Composite Index Edges Down to 65 from 66, 10th Straight Quarter Above 50 Yet 7th Consecutive Marginal Decline; Senior Financial Executives Surveyed on 2012 Earnings Outlook
Arlington, VA. — The results of the quarterly Manufacturers Alliance for Productivity and Innovation (MAPI) Survey on the Business Outlook—March 2012 (EO-104) indicate an overall picture of continued growth for the industrial sector, but at a more moderate pace during 2012.
The survey’s composite index is a leading indicator for the manufacturing sector. The March 2012 composite index fell slightly to 65 from 66 in the December 2011 survey. Despite the decline—its seventh straight since reaching a record high of 81 in June 2010—the index remains well above the threshold of 50, the dividing line that separates contraction and expansion.
“The composite index slipped once again, but not by much,” said Donald A. Norman, Ph.D., MAPI Senior Economist and survey coordinator. “Further, most of the individual indexes increased over their December levels, providing support for the view that expansion will continue, even if at a more modest pace,”
The Composite Business Outlook Index is a weighted sum of the Prospective U.S. Shipments, Backlog Orders, Inventory, and Profit Margin Indexes. In addition to the composite index, which reflects the views of 59 senior financial executives representing a broad range of manufacturing industries, the survey includes 13 individual indexes that are split between current business conditions and forward looking prospects.
Four of the six current business condition indexes showed improvement and remain at relatively high levels.
The Export Orders Index, which compares exports in the first quarter of 2012 with the same quarter in 2011, was 79 in the current survey, moving up from 71 in December.
The Current Orders Index, based on a comparison of expected orders in the first quarter of 2012 with those in the same quarter one year ago, climbed to 77 in March from 70 in the December survey.
The Backlog Orders Index, which compares the first quarter 2012 backlog of orders with that of one year earlier, improved to 71 from 67 in the previous report.
The Capacity Utilization Index, based on the percentage of firms operating above 85 percent of capacity, also showed marginal advancement. It rose to 40.0 percent in March from 38.1 percent in December and remains well above the long-term average of 32 percent.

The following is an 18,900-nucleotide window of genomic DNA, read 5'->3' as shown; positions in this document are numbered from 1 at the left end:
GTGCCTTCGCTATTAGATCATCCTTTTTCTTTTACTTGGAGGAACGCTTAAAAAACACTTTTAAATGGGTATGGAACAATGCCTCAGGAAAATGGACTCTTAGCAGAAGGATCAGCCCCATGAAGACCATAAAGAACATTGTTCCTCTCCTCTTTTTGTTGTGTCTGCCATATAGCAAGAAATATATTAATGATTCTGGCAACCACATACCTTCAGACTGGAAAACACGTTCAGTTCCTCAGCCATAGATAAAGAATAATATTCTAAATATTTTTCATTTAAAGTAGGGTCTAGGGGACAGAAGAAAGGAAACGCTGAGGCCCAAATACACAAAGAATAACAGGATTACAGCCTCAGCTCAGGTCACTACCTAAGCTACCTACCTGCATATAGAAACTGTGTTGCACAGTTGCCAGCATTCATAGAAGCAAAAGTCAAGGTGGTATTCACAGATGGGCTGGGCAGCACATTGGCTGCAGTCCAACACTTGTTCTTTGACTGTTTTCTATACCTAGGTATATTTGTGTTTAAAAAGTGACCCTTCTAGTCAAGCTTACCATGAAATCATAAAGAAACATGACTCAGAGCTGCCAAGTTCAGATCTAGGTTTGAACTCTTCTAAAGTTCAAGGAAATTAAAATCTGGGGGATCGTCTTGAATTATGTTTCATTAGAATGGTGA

The Profit Margin Index slipped to 69 in March from 70 in December.
Based on a comparison of inventory levels in the first quarter of 2012 with those in the first quarter of 2011, the Inventory Index decreased to 67 in March from 73 in December. Norman, however, views this as a positive sign because it suggests that the steady inventory build observed over the past 18 months is slowing.
Four forward looking indexes improved while three declined. All remain at relatively high levels.
The Prospective Non-U.S. Shipments Index, which measures expectations for shipments abroad by foreign affiliates of U.S. firms in the second quarter of 2012 compared to the same quarter in 2011, gained six points, to 77 in the current report from 71 in the December survey. The Non-U.S. Investment Index, based on expectations regarding capital expenditures abroad in 2012 compared to 2011, was 77 in the March report compared to 72 in December.
The Annual Orders Index, based on a comparison of expected orders for all of 2012 with orders in 2011, improved to 88 in March from 86 in December, thus remaining at an impressive level. The U.S. Investment Index is based on executives’ expectations regarding domestic capital investment for 2012 compared to 2011. The index was 74 in March, up slightly from 73 in December.
The Prospective U.S. Shipments Index, which reflects expectations for second quarter 2012 shipments compared with the second quarter of 2011, dropped to 77 in March from 83 in the previous report.
The Research and Development Spending Index surveys participants regarding R&D spending in 2012 compared to 2011. The index was 76 in the March report compared to 77 in December.
Finally, the Interest Rate Expectations Index was 62 (down from 63), continuing the sentiment that longer-term interest rates are expected to rise by the end of the second quarter of 2012.
In a supplemental section, participants were queried on the earnings outlook for 2012 and the factors that could impact the outlook both in a positive and negative way.
Only 17 percent of respondents reported that the overall outlook for earnings has deteriorated over the last three months, 39 percent said the outlook has improved, and 44 percent said there has been no change.
Earnings in 2012 are expected to increase in the U.S., the Eurozone, China, and the rest of Asia and Latin America. The outlook was strongest in the U.S., with a diffusion index of 90, and weakest in the Eurozone, with a diffusion index of 54.
Top-line growth from U.S. sales is expected to be the largest contributor to earning in 2012; 58 percent of respondents indicated that it is either a very positive or moderately positive factor for earnings growth.
MAPI’s Composite Business Outlook Index (see chart below) is a historically accurate near-term preview of business prospects for the manufacturing sector and is a leading indicator of the Federal Reserve’s industrial production index.